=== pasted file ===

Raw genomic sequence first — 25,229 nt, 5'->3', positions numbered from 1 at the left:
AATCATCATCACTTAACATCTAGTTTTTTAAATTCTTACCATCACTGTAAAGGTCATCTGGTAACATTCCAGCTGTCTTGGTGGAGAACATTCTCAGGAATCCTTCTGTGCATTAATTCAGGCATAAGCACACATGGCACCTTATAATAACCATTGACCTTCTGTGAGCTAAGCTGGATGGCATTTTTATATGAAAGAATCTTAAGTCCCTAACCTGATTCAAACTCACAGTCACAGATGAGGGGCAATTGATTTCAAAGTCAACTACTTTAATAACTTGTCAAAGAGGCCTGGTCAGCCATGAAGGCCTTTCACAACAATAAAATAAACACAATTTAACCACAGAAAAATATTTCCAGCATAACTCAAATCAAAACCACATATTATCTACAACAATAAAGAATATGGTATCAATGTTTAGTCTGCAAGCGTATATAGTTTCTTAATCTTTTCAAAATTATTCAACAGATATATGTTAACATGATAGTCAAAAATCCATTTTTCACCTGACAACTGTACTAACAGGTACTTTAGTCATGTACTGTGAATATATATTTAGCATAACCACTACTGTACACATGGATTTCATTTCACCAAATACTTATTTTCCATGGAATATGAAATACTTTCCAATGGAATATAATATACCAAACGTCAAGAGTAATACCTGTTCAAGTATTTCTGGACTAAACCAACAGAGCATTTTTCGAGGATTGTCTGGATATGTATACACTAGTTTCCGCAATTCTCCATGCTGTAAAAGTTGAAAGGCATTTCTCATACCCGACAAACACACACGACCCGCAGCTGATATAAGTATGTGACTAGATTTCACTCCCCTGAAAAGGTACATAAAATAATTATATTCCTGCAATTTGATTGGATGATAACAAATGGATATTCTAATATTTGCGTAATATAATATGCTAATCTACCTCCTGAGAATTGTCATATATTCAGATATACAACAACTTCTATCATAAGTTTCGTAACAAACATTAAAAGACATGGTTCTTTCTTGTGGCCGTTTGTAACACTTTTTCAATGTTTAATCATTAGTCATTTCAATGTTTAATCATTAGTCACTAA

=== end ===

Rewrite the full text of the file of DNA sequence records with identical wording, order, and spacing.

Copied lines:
Raw genomic sequence first — 25,229 nt, 5'->3', positions numbered from 1 at the left:
AATCATCATCACTTAACATCTAGTTTTTTAAATTCTTACCATCACTGTAAAGGTCATCTGGTAACATTCCAGCTGTCTTGGTGGAGAACATTCTCAGGAATCCTTCTGTGCATTAATTCAGGCATAAGCACACATGGCACCTTATAATAACCATTGACCTTCTGTGAGCTAAGCTGGATGGCATTTTTATATGAAAGAATCTTAAGTCCCTAACCTGATTCAAACTCACAGTCACAGATGAGGGGCAATTGATTTCAAAGTCAACTACTTTAATAACTTGTCAAAGAGGCCTGGTCAGCCATGAAGGCCTTTCACAACAATAAAATAAACACAATTTAACCACAGAAAAATATTTCCAGCATAACTCAAATCAAAACCACATATTATCTACAACAATAAAGAATATGGTATCAATGTTTAGTCTGCAAGCGTATATAGTTTCTTAATCTTTTCAAAATTATTCAACAGATATATGTTAACATGATAGTCAAAAATCCATTTTTCACCTGACAACTGTACTAACAGGTACTTTAGTCATGTACTGTGAATATATATTTAGCATAACCACTACTGTACACATGGATTTCATTTCACCAAATACTTATTTTCCATGGAATATGAAATACTTTCCAATGGAATATAATATACCAAACGTCAAGAGTAATACCTGTTCAAGTATTTCTGGACTAAACCAACAGAGCATTTTTCGAGGATTGTCTGGATATGTATACACTAGTTTCCGCAATTCTCCATGCTGTAAAAGTTGAAAGGCATTTCTCATACCCGACAAACACACACGACCCGCAGCTGATATAAGTATGTGACTAGATTTCACTCCCCTGAAAAGGTACATAAAATAATTATATTCCTGCAATTTGATTGGATGATAACAAATGGATATTCTAATATTTGCGTAATATAATATGCTAATCTACCTCCTGAGAATTGTCATATATTCAGATATACAACAACTTCTATCATAAGTTTCGTAACAAACATTAAAAGACATGGTTCTTTCTTGTGGCCGTTTGTAACACTTTTTCAATGTTTAATCATTAGTCATTTCAATGTTTAATCATTAGTCACTAA